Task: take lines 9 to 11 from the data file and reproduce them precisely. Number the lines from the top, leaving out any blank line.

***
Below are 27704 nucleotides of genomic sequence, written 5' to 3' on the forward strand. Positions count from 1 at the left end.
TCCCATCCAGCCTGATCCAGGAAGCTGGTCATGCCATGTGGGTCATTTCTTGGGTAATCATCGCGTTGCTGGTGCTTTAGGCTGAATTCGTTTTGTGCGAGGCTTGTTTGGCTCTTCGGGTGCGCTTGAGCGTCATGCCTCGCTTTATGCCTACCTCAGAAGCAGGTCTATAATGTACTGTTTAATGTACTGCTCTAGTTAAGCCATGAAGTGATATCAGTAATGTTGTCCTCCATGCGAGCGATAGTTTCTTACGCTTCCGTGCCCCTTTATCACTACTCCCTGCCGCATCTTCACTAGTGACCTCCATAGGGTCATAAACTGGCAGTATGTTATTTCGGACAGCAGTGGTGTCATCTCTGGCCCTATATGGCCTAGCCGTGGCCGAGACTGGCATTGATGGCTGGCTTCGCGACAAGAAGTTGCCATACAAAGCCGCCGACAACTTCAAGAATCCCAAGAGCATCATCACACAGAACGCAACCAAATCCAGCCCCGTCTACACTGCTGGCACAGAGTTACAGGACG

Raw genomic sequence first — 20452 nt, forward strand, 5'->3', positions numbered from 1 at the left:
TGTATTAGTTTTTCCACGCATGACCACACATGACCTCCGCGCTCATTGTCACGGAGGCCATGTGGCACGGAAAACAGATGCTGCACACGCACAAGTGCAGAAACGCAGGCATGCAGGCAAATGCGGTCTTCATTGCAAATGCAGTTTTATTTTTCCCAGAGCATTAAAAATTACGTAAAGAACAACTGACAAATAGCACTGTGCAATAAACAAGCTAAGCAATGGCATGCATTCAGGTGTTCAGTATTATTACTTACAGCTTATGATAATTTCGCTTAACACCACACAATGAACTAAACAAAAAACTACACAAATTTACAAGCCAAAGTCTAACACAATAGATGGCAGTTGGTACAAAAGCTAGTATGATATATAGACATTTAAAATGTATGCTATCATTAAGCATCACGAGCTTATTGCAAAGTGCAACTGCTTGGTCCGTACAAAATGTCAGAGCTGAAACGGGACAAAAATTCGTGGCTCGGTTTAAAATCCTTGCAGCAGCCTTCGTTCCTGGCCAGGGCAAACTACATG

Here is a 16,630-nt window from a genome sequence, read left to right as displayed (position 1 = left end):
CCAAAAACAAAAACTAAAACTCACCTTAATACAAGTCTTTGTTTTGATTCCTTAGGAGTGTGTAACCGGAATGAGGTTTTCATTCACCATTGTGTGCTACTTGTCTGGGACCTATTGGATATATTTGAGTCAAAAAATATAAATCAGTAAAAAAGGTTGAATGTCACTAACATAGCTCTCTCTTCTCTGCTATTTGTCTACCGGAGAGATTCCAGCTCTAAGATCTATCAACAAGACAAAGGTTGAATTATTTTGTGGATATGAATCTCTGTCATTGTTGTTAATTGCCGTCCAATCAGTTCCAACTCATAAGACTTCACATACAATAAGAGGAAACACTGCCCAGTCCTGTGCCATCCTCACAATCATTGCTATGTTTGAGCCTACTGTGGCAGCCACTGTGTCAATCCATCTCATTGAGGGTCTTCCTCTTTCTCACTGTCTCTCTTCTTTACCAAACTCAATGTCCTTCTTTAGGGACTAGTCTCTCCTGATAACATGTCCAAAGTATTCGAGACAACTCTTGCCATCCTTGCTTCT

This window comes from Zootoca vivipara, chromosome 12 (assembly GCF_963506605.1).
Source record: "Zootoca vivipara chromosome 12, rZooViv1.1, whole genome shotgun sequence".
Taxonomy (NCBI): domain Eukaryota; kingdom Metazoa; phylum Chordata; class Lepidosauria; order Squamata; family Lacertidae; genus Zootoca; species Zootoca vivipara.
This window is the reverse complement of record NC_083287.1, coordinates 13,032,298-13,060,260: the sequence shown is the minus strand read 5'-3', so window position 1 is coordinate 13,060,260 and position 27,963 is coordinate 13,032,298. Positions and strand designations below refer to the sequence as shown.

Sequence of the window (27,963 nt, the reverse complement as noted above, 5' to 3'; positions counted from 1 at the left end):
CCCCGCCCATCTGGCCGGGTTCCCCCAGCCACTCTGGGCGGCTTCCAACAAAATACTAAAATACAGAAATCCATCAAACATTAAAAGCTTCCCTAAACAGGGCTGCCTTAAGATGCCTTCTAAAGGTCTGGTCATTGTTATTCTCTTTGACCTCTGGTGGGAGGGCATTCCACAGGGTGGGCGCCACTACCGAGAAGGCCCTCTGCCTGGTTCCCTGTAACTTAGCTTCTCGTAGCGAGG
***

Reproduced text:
Taxonomy (NCBI): domain Eukaryota; kingdom Metazoa; phylum Chordata; class Lepidosauria; order Squamata; family Lacertidae; genus Zootoca; species Zootoca vivipara.
This window is the reverse complement of record NC_083287.1, coordinates 13,032,298-13,060,260: the sequence shown is the minus strand read 5'-3', so window position 1 is coordinate 13,060,260 and position 27,963 is coordinate 13,032,298. Positions and strand designations below refer to the sequence as shown.

Sequence of the window (27,963 nt, the reverse complement as noted above, 5' to 3'; positions counted from 1 at the left end):